Yes, the cost of ordering a “bomber” at a restaurant is more expensive than ordering the traditional pint. However, you could probably go to your neighborhood liquor store and find it for about $10 less (source: I know from experience). Furthermore, I don’t think these larger bottles are made for one person to drink alone. I think many craft beer enthusiasts will agree that a large part of the craft beer culture is the socialization and discussion about the beer you’re drinking, what you like/don’t like, etc., and what better way to do that than sharing with your friends!

The last line of the article is what really prompted me to write this piece. Ben Granger, owner of the craft beer store, Bierkraft, says:

I don’t think beer and beer culture need to be like wine. I think they need to keep being themselves.

It’s an interesting thought considering beer and wine cultures already mirror each other to an extent. For example, tastings. The whole point of a wine tasting is to introduce people to different kinds of wine and educate them about the aroma, flavors, etc., right? Well, is that not also the point of a beer tasting, and the reason why many brewpubs offer “flights?”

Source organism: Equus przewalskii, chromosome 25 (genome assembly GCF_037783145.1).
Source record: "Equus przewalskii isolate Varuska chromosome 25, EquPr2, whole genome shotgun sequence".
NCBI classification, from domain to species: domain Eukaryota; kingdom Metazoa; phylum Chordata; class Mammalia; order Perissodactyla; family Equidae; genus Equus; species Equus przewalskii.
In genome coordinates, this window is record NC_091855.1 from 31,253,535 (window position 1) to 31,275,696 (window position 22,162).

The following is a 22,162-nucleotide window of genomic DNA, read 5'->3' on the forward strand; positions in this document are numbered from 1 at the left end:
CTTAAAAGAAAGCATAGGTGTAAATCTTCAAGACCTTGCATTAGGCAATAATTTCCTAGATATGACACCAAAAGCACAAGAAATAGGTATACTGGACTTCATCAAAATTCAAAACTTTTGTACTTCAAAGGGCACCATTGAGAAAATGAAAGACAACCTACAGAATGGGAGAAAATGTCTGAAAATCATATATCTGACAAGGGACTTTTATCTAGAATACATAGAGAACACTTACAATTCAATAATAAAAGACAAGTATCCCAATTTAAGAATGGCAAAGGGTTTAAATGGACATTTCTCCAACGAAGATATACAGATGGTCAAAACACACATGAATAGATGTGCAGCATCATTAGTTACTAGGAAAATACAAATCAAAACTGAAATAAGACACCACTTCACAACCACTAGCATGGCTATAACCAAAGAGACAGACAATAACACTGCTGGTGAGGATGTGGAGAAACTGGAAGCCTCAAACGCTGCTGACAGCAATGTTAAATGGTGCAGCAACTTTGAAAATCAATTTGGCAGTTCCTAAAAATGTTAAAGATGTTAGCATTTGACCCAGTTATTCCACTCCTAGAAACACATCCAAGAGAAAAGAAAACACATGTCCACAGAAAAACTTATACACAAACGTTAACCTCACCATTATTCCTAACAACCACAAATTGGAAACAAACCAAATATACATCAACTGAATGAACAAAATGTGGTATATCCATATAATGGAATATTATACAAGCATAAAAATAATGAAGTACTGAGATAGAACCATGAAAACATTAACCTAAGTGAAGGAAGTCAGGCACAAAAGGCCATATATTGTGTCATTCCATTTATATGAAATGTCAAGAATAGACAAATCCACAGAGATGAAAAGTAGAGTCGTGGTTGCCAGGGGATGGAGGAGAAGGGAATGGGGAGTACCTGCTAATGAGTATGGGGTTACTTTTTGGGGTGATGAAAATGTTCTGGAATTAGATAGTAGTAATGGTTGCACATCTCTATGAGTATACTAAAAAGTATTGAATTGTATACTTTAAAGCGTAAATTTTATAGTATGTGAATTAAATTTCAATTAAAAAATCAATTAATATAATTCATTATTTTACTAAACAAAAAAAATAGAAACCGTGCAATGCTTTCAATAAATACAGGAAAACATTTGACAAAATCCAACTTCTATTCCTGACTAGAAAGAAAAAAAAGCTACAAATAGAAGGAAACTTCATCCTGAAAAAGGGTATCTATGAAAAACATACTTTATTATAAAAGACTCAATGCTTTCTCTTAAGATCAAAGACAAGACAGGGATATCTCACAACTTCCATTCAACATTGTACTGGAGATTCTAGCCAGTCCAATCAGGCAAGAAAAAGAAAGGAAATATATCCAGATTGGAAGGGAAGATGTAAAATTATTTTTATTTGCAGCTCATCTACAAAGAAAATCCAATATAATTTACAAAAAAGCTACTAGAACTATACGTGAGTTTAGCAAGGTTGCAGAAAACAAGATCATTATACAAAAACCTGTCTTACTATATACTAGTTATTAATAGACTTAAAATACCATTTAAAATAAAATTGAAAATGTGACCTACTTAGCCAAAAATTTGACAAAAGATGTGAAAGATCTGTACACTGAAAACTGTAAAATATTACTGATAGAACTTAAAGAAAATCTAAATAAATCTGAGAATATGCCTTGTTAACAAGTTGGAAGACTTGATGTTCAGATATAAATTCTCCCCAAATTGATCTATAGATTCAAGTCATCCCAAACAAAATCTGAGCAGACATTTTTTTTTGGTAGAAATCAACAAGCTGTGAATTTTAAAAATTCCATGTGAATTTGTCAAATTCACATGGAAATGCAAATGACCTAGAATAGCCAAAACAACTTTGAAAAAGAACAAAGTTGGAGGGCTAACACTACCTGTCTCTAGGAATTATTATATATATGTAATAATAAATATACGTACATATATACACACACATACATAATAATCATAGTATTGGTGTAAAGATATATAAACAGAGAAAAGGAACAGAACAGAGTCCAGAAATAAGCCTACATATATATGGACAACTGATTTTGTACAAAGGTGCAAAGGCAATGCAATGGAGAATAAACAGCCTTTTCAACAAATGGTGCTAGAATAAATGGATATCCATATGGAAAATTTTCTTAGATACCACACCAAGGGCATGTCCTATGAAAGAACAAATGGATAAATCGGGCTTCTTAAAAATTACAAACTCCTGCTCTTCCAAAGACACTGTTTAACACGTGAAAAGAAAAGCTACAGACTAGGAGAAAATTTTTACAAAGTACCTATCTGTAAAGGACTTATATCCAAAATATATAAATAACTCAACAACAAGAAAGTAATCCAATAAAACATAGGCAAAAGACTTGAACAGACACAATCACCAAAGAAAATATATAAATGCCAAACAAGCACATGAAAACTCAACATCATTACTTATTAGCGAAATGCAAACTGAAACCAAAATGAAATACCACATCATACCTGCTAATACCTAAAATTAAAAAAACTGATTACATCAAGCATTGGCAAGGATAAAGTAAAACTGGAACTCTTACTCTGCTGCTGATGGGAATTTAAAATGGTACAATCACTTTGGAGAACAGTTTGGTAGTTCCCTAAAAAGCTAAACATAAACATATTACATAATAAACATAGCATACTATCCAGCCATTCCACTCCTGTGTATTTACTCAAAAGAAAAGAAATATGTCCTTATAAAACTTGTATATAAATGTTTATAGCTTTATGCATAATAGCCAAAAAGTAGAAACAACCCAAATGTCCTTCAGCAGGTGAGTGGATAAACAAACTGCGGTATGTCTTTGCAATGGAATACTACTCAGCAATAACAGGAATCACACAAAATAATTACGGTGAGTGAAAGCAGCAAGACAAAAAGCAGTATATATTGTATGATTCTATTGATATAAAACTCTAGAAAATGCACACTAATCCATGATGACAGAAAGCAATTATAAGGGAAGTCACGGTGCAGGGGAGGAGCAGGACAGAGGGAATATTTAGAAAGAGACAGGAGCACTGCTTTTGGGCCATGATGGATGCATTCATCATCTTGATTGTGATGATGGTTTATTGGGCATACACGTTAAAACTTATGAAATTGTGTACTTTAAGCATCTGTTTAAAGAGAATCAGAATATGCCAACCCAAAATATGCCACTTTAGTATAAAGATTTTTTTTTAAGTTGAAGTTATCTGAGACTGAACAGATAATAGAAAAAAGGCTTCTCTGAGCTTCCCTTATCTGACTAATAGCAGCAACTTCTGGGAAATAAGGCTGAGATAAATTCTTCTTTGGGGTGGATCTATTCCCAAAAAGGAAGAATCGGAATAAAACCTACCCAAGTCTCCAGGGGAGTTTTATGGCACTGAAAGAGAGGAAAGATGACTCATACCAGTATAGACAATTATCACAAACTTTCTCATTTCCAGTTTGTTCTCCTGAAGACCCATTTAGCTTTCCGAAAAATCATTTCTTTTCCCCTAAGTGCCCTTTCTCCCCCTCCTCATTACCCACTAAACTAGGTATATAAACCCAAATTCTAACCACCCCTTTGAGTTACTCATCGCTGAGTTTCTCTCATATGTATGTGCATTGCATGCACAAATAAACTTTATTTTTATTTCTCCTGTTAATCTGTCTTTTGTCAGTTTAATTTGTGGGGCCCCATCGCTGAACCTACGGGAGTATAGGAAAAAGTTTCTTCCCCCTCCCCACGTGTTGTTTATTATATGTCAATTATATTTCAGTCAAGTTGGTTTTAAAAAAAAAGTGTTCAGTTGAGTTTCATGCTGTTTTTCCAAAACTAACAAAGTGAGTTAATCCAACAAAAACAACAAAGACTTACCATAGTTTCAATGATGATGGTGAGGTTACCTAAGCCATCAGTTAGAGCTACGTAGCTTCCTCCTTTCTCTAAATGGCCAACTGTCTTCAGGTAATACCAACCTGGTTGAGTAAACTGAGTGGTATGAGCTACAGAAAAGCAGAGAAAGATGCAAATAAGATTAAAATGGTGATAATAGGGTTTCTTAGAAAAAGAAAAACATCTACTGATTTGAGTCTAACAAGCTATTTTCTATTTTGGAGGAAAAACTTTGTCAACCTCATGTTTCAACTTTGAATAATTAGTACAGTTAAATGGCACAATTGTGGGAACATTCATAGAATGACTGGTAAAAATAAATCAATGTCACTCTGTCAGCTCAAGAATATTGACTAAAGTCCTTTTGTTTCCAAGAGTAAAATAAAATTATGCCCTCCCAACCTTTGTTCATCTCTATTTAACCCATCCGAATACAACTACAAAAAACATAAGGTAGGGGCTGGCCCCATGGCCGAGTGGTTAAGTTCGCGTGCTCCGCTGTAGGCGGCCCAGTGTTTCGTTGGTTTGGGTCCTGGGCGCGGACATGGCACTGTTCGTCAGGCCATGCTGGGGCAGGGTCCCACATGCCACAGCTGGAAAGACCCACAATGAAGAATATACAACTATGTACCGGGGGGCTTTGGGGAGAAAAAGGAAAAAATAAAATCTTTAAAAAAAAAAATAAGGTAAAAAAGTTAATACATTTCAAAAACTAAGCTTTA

Another example, pairings. The article mentions that, as part of the “wine-ification,” brewers want their product to be considered as a suitable pairing option for specific meals (much like is already done with wine). Well, my friends, this too is already happening in beer culture. Just last summer Nick and I attended Bosco’s Brewmasters Dinner, a four-course meal with each course having its own Bosco’s beer pairing — and that wasn’t the first of its kind! If you google ‘brewmasters dinner,’ you will get pages and pages of restaurants/breweries from around the country that have hosted similar events.

Anyway, I see no problem with beer culture intertwining with wine culture. That’s my two cents and you can take it or leave it — cheers!